LONDON: British researchers testing an experimental vaccine against the new coronavirus are moving into advanced studies and aim to immunize more than 10,000 people to determine if the shot works.
Last month, scientists at Oxford University began immunizing more than 1,000 volunteers with their vaccine candidate in a preliminary trial designed to test the shot’s safety. On Friday, the scientists announced they now aim to vaccinate 10,260 people across Britain, including older people and children.
If all goes smoothly, the scientists predicted there might be enough positive data about the vaccine’s effectiveness to move forward with mass production relatively soon.
“If the vaccine is shown to work in the months ahead and it’s possible that if there’s enough transmission, that could happen in a relatively short period of time,” said Andrew Pollard, head of the Oxford Vaccine Group. “It’s possible as early as the autumn or toward the end of the year, you could have results that allowed use of the vaccine on a wider scale.”
But Pollard acknowledged there were still many challenges ahead, including how long it will take to prove the vaccine works, particularly since transmission has dropped significantly in Britain, in addition to any potential manufacturing complications.
He was unable to provide any initial data from the earlier trial, explaining that the trial was designed to be blinded, meaning the researchers don’t know which volunteers have received the experimental vaccine; those results are shared with a safety and monitoring oversight board. So far, there have not been any indications of worrying side effects.
When the vaccine was tested in monkeys, researchers found it protected them against pneumonia, suggesting that it could help to prevent severe disease in people, Pollard said. He said it was still an open question whether it could make a dent in how the disease is spread between people.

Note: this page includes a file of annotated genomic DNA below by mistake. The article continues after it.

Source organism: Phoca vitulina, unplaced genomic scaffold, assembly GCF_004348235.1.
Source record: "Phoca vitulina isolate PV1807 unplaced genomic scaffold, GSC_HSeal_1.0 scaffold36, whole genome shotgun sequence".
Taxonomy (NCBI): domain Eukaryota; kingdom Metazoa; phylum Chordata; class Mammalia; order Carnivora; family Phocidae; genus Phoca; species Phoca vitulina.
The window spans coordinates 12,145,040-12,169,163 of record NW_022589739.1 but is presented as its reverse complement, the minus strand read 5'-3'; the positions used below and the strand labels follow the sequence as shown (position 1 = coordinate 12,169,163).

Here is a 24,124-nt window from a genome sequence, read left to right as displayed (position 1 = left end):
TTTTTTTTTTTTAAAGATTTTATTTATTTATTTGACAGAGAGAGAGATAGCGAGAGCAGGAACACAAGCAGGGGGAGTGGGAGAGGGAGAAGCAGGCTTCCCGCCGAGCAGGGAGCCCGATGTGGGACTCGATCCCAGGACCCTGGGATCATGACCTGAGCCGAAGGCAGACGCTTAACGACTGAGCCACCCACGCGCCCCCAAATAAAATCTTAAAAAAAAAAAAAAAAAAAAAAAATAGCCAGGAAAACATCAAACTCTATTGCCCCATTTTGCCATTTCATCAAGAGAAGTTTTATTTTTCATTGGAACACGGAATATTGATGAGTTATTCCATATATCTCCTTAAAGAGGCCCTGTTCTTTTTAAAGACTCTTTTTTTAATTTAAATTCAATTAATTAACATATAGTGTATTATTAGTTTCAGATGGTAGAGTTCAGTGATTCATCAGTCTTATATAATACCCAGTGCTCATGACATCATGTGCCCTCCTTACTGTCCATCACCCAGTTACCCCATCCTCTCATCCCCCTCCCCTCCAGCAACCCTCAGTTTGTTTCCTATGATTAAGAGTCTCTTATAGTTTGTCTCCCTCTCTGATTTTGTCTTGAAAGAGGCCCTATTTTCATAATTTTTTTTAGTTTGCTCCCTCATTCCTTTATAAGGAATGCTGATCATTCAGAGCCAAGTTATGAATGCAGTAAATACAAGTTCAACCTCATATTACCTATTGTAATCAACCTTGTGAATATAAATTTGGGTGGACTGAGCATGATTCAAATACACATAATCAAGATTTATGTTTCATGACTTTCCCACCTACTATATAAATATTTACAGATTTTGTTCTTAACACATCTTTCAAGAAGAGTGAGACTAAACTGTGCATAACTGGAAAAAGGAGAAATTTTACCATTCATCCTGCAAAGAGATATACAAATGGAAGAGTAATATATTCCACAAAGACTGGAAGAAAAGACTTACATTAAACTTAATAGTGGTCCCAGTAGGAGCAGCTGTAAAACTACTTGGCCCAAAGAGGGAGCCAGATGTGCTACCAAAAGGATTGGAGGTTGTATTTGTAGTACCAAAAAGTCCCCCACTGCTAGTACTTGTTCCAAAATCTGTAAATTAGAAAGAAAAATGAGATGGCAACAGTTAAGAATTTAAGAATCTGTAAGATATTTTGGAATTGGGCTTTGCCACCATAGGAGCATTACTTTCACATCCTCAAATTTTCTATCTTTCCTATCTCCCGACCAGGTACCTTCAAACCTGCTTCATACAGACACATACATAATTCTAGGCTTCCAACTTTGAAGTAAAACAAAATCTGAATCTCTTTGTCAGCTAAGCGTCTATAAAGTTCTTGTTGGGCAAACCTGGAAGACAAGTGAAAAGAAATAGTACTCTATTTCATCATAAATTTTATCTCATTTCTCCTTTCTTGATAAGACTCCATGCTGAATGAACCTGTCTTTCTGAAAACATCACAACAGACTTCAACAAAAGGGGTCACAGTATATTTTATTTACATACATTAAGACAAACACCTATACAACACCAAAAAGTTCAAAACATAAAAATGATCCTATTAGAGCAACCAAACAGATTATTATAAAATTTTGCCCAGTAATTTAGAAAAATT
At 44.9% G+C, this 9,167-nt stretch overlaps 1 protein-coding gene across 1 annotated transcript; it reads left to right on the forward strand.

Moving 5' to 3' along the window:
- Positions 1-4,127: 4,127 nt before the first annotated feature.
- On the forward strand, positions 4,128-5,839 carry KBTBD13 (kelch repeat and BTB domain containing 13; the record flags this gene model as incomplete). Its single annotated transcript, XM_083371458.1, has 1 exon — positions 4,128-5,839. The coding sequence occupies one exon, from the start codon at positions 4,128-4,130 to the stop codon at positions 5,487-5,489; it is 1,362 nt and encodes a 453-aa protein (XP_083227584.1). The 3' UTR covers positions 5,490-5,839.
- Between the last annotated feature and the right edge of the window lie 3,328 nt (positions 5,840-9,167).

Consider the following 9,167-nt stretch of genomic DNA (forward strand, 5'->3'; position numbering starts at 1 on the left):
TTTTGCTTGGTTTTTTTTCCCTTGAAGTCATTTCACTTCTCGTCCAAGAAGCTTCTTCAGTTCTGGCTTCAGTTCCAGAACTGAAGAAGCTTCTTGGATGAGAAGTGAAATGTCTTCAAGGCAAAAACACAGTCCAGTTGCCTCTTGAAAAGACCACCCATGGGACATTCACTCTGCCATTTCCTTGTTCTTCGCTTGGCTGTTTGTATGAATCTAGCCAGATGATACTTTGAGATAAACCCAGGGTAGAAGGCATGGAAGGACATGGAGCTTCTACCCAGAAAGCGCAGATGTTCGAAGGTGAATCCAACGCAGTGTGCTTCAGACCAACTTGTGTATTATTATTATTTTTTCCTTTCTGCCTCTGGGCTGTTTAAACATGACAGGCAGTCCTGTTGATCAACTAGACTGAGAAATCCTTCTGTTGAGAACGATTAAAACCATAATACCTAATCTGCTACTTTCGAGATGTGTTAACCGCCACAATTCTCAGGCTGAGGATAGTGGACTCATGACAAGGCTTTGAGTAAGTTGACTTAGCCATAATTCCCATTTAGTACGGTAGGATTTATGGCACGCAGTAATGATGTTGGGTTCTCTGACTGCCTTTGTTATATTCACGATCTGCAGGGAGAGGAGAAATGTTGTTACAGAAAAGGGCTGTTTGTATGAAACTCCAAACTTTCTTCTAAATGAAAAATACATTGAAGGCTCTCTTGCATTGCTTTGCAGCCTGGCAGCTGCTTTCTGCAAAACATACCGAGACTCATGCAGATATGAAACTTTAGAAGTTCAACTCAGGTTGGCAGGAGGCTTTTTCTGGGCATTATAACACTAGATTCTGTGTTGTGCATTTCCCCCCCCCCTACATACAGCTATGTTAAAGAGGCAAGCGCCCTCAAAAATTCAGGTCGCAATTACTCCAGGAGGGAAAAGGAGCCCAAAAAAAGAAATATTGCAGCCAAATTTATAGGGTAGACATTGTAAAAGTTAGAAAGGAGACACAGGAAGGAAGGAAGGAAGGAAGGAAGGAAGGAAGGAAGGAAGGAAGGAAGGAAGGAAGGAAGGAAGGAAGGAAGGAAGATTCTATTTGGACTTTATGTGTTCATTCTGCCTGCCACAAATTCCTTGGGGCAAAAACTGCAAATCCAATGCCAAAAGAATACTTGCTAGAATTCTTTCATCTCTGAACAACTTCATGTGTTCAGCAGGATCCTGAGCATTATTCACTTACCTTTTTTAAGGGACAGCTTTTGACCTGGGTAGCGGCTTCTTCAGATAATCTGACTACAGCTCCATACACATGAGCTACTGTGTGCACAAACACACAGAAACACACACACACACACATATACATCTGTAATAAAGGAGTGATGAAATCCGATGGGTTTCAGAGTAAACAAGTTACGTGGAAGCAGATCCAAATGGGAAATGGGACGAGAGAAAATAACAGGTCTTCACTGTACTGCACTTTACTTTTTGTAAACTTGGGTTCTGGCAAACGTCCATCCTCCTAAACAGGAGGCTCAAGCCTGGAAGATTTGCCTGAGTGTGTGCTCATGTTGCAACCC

Earlier this week, drugmaker AstraZeneca said it had secured its first agreements for 400 million doses of the Oxford-developed vaccine, bolstered by a $1 billion investment from a US government agency, for the development, production and delivery of the vaccine, starting in the fall.
Other experts welcomed the AstraZeneca investment, but noted there was still no proof the Oxford-developed vaccine would ultimately succeed.
About a dozen different experimental vaccines are in early stages of human testing or poised to start, mostly in China, the US and Europe, with dozens more in earlier stages of development.
Scientists have never created vaccines from scratch this fast and it’s far from clear that any of the candidates will ultimately prove safe and effective. Often, possible vaccines that look promising early fail after testing expands to thousands of people — one reason the crowded field is important. Many of the candidates work in different ways, and are made with different technologies, increasing the odds that at least one approach might succeed.
Most of the vaccines in the pipeline aim to train the immune system to recognize the spiky protein that studs the new coronavirus’ outer surface, so it’s primed to attack if the real infection comes along. The Oxford vaccine uses a harmless virus — a chimpanzee cold virus, engineered so it can’t spread — to carry the spike protein into the body. A Chinese company created a similar shot.
Other leading vaccine candidates, including one from the US National Institutes of Health and Moderna Inc. and another by Inovio Pharmaceuticals, simply inject a piece of the coronavirus genetic code that instructs the body itself to produce spike protein that primes the immune system.